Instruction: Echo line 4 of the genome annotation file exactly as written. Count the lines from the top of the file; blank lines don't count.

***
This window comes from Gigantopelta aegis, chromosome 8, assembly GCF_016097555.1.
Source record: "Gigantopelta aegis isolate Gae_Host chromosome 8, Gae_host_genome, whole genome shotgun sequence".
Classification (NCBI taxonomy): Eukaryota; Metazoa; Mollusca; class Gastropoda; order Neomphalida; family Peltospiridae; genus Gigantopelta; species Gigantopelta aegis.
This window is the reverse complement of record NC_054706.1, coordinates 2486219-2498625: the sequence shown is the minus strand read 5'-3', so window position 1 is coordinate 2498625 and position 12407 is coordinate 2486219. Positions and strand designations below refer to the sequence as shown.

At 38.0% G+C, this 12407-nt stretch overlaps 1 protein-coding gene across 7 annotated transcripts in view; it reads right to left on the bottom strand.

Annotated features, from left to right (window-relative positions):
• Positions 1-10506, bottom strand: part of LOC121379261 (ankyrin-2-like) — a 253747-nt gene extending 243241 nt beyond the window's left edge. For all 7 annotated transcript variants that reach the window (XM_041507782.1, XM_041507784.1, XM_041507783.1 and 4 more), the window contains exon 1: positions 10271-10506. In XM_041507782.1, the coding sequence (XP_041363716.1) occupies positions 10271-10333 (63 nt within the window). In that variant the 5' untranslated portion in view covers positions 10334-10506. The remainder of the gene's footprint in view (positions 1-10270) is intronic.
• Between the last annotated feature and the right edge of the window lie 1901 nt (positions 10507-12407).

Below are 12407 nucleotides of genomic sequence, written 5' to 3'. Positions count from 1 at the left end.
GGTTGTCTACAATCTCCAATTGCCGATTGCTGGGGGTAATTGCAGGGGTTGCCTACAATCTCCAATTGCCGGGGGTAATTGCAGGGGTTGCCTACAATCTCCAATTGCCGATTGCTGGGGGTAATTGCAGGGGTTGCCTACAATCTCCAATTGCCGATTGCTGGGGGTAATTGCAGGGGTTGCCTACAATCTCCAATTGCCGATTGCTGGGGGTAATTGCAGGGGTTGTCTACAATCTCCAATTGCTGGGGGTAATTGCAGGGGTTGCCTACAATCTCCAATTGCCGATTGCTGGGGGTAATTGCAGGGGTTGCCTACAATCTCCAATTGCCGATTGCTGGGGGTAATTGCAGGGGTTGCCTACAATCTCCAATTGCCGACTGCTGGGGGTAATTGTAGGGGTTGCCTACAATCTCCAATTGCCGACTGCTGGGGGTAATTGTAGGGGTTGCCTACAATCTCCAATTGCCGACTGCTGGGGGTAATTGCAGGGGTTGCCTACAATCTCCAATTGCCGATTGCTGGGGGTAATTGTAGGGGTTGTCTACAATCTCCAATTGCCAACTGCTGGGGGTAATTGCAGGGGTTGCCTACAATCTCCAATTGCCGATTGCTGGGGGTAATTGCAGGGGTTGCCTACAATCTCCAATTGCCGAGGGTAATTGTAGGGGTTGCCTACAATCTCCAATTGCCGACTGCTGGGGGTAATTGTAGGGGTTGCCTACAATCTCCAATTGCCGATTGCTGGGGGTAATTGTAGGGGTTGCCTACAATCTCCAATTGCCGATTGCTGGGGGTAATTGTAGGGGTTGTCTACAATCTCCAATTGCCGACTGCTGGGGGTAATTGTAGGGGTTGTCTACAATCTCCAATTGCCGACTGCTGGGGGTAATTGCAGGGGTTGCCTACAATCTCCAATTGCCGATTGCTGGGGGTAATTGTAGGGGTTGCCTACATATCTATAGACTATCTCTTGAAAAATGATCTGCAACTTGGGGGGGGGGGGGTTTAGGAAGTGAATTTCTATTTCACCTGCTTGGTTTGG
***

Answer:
This window is the reverse complement of record NC_054706.1, coordinates 2486219-2498625: the sequence shown is the minus strand read 5'-3', so window position 1 is coordinate 2498625 and position 12407 is coordinate 2486219. Positions and strand designations below refer to the sequence as shown.